“By introducing a new Fremantle Port accreditation system to bring in cleaner and quieter trucks and over time ban older, dirtier trucks it would make the existing road network far more efficient.”

As part of the Clean Freight Initiative the mayors are calling for:

  • A new Fremantle Port accreditation system that will bring in cleaner and quieter trucks and over time ban older, dirtier trucks.
  • State government incentives for clean, quieter trucks and ultimately a zero-emissions truck fleet based on hydrogen and electric vehicles.
  • Government to work with industry to incentivise these quieter trucks to run outside of business and especially peak hours.

The intent is to reduce the effects of noise and diesel pollution on local residents by ensuring only cleaner and quieter trucks can access the port.

Roel Loopers


Posted in city of fremantle, freight, fremantle ports, maritime, Uncategorized by freoview on August 18, 2020


port 1

port 5


A very unusual sight in Fremantle Port this morning with the pipe laying vessel North Ocean 105 sticking out at Victoria Quay. The vessels is capable of laying pipes in 10,000 feet of water.

While there the 334 metre-long container ship E.R. Tokyo was leaving and when I walked back from the pipe laying vessel the 300 metre-long CMA CGM Loire entered the harbour.

I LOVE Freo’s working port!

Roel Loopers


Posted in city of fremantle, freight, fremantle ports, local government, maritime, Uncategorized by freoview on August 14, 2020




No matter what the financial and practical reasons are for the state government to want to move the port away from Fremantle it will always leave a huge void in our heritage city, I believe.

This is not just about being romantic or nostalgic, but because the port is such an integral part of Fremantle’s history. It started with the first short, then long jetty in Bathers Bay, until C.Y. O’Connor designed the current port and a large part of the Arthur’s Head limestone cliff had to be cut off to make way for port operations and the south mole.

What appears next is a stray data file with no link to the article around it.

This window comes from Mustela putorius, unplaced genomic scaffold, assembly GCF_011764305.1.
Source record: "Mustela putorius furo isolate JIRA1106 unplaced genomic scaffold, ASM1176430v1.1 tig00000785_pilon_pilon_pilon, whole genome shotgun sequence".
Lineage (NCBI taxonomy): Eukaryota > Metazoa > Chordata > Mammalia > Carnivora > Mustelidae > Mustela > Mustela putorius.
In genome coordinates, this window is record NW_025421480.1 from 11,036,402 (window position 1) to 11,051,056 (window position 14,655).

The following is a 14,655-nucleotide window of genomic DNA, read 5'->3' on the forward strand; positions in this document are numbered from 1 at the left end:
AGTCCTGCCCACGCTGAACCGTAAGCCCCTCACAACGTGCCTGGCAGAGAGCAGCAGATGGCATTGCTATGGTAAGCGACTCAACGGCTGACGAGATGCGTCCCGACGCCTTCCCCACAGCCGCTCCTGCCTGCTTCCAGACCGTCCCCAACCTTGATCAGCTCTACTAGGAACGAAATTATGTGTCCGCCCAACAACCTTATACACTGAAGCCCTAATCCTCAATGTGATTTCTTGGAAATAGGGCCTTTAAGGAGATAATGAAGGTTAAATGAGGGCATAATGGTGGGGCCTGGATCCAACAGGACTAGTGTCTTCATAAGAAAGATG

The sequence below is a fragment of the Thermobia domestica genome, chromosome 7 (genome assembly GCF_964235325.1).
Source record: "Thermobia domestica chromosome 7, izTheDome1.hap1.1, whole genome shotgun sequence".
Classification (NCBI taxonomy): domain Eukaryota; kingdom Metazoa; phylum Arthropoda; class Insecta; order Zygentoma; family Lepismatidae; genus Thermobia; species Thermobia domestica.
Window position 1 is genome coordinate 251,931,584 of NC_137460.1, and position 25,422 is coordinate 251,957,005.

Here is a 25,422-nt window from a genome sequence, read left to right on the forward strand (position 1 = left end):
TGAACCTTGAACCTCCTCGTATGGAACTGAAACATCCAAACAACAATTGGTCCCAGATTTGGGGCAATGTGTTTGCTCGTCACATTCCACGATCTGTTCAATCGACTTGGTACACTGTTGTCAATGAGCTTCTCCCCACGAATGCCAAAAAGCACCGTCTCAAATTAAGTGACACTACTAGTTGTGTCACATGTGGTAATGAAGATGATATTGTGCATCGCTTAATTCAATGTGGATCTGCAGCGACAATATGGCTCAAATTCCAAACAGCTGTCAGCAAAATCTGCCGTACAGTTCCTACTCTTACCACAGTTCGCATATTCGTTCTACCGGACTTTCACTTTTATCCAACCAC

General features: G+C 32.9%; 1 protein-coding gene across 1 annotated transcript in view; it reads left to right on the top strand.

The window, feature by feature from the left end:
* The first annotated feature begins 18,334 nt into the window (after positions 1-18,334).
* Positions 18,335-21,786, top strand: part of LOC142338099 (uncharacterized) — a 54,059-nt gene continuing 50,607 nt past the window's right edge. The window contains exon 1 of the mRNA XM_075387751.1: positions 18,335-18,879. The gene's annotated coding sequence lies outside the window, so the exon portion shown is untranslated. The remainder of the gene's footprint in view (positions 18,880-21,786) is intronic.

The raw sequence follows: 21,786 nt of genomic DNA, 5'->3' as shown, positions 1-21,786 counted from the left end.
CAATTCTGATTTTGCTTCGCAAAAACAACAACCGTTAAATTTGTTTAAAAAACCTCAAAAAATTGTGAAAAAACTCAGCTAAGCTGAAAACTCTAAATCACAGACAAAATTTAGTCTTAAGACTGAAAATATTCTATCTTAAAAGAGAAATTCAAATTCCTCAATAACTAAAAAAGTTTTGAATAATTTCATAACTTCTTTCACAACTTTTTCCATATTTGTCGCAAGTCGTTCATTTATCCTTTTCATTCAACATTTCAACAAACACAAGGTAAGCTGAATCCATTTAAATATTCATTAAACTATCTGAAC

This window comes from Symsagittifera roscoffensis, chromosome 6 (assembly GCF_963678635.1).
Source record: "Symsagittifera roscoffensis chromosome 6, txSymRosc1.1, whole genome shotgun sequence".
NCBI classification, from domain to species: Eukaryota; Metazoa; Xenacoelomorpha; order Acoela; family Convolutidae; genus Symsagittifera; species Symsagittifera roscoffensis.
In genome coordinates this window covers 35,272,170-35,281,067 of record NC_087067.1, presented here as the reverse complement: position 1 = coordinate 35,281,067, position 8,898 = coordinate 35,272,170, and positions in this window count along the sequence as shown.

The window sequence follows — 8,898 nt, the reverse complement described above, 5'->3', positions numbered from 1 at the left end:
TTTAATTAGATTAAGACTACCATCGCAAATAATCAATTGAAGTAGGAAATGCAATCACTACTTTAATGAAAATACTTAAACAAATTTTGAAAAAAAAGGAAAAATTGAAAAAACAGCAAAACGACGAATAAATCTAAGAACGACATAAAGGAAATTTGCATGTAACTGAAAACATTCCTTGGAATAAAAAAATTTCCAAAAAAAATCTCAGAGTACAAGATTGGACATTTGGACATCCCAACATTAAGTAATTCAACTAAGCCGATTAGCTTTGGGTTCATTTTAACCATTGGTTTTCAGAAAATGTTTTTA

Fremantle Councillor Hannah Fitzhardinge has a well considered article published about the future of Fremantle and the port areas in the Fremantle Herald today. Make sure to read it, because Fremantle Council and the state government will now need to start planning the future of Fremantle without the working port.

It will be an economic loss for Fremantle, so how can the state government support Fremantle and guide the transition? That also applies to those who work in the port and whose jobs might become redundant due to the automation of the new Kwinana port.

I hear though that Kwinana would only cater for container freight and that Fremantle  might still be getting the smelly live sheep and cattle ships, noisy scrap metal and the large RoRo vehicle vessels. And should the cruise industry ever recover from Covid-19 we might also get some of the floating hotels back.

Hannah Fitzhardinge’s article is a good start to get the conversation about Fremantle without a working port going, so let’s be creative and innovative and make Freo the best former port city in the world!

Roel Loopers



Whilst I welcome the activation of Fremantle’s Victoria Quay with Gage Roads Brewery opening one of the largest hospitality venues in Perth at A Shed, I had to laugh a bit yesterday that the announcement was made by Premier Mark McGowan and three ministers, after all, this is a private investment that does not cost the state anything, so for me it appeared to be all about the upcoming election.